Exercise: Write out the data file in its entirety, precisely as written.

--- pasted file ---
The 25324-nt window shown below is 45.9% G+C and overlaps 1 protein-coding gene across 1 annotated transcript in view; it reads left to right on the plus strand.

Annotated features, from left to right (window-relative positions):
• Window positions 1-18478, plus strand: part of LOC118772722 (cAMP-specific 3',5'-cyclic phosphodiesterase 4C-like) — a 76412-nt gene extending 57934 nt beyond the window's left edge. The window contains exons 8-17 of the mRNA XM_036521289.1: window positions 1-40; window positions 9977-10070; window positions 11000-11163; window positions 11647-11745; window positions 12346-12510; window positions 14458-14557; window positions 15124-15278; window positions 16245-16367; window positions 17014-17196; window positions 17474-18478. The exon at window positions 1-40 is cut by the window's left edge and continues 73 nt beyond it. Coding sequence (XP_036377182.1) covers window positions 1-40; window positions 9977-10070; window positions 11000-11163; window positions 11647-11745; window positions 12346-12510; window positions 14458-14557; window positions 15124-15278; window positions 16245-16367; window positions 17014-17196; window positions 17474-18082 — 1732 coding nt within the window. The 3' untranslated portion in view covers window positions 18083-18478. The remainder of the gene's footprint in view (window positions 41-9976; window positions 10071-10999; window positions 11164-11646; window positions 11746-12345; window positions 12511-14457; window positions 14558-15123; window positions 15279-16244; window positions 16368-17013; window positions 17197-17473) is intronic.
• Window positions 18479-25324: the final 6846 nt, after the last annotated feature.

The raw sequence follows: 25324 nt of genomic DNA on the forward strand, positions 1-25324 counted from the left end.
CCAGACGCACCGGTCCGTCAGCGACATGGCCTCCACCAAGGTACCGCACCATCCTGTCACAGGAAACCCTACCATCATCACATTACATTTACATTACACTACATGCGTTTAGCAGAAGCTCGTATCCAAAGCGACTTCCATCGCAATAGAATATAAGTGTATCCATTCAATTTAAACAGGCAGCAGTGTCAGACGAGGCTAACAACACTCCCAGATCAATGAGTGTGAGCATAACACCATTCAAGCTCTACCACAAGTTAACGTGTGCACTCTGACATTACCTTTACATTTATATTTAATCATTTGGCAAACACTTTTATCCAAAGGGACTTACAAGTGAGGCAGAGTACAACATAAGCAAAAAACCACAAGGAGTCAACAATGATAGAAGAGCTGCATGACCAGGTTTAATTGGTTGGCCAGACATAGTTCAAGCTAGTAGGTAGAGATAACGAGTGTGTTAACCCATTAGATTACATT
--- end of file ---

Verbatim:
The 25324-nt window shown below is 45.9% G+C and overlaps 1 protein-coding gene across 1 annotated transcript in view; it reads left to right on the plus strand.

Annotated features, from left to right (window-relative positions):
• Window positions 1-18478, plus strand: part of LOC118772722 (cAMP-specific 3',5'-cyclic phosphodiesterase 4C-like) — a 76412-nt gene extending 57934 nt beyond the window's left edge. The window contains exons 8-17 of the mRNA XM_036521289.1: window positions 1-40; window positions 9977-10070; window positions 11000-11163; window positions 11647-11745; window positions 12346-12510; window positions 14458-14557; window positions 15124-15278; window positions 16245-16367; window positions 17014-17196; window positions 17474-18478. The exon at window positions 1-40 is cut by the window's left edge and continues 73 nt beyond it. Coding sequence (XP_036377182.1) covers window positions 1-40; window positions 9977-10070; window positions 11000-11163; window positions 11647-11745; window positions 12346-12510; window positions 14458-14557; window positions 15124-15278; window positions 16245-16367; window positions 17014-17196; window positions 17474-18082 — 1732 coding nt within the window. The 3' untranslated portion in view covers window positions 18083-18478. The remainder of the gene's footprint in view (window positions 41-9976; window positions 10071-10999; window positions 11164-11646; window positions 11746-12345; window positions 12511-14457; window positions 14558-15123; window positions 15279-16244; window positions 16368-17013; window positions 17197-17473) is intronic.
• Window positions 18479-25324: the final 6846 nt, after the last annotated feature.

The raw sequence follows: 25324 nt of genomic DNA on the forward strand, positions 1-25324 counted from the left end.
CCAGACGCACCGGTCCGTCAGCGACATGGCCTCCACCAAGGTACCGCACCATCCTGTCACAGGAAACCCTACCATCATCACATTACATTTACATTACACTACATGCGTTTAGCAGAAGCTCGTATCCAAAGCGACTTCCATCGCAATAGAATATAAGTGTATCCATTCAATTTAAACAGGCAGCAGTGTCAGACGAGGCTAACAACACTCCCAGATCAATGAGTGTGAGCATAACACCATTCAAGCTCTACCACAAGTTAACGTGTGCACTCTGACATTACCTTTACATTTATATTTAATCATTTGGCAAACACTTTTATCCAAAGGGACTTACAAGTGAGGCAGAGTACAACATAAGCAAAAAACCACAAGGAGTCAACAATGATAGAAGAGCTGCATGACCAGGTTTAATTGGTTGGCCAGACATAGTTCAAGCTAGTAGGTAGAGATAACGAGTGTGTTAACCCATTAGATTACATT